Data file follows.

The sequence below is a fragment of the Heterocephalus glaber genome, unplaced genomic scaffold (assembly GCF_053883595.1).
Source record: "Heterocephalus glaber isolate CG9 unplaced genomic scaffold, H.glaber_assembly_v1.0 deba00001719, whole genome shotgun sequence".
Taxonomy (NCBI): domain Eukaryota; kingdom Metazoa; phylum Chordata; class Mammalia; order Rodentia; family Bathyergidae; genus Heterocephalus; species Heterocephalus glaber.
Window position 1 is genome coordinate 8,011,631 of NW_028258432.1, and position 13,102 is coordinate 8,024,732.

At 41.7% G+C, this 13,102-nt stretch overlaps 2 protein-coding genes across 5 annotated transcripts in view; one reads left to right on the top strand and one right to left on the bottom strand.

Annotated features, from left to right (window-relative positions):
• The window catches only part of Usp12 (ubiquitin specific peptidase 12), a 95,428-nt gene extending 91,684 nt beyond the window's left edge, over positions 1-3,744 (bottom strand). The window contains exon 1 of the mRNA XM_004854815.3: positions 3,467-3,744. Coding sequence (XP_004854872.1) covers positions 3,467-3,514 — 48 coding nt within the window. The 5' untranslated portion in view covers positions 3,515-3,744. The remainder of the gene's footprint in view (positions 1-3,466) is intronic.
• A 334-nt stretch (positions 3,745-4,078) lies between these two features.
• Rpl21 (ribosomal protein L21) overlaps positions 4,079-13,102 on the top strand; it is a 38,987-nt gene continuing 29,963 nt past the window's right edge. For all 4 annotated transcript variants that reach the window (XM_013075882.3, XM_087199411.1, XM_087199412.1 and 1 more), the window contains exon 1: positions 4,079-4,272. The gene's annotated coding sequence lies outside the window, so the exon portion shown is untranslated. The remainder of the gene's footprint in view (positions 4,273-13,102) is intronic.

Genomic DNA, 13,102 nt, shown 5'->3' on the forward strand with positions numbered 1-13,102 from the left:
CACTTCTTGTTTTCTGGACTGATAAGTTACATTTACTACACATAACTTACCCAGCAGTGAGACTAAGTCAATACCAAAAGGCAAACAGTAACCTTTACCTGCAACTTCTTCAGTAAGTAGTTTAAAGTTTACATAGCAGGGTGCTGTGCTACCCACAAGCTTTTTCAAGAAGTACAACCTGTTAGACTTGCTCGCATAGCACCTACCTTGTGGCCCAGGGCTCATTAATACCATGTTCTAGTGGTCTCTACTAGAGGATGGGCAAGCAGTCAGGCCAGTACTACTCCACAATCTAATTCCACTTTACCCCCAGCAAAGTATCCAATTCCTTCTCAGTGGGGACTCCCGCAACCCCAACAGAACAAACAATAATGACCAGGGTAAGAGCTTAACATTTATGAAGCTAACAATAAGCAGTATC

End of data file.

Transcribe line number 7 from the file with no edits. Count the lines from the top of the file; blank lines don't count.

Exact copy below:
• The window catches only part of Usp12 (ubiquitin specific peptidase 12), a 95,428-nt gene extending 91,684 nt beyond the window's left edge, over positions 1-3,744 (bottom strand). The window contains exon 1 of the mRNA XM_004854815.3: positions 3,467-3,744. Coding sequence (XP_004854872.1) covers positions 3,467-3,514 — 48 coding nt within the window. The 5' untranslated portion in view covers positions 3,515-3,744. The remainder of the gene's footprint in view (positions 1-3,466) is intronic.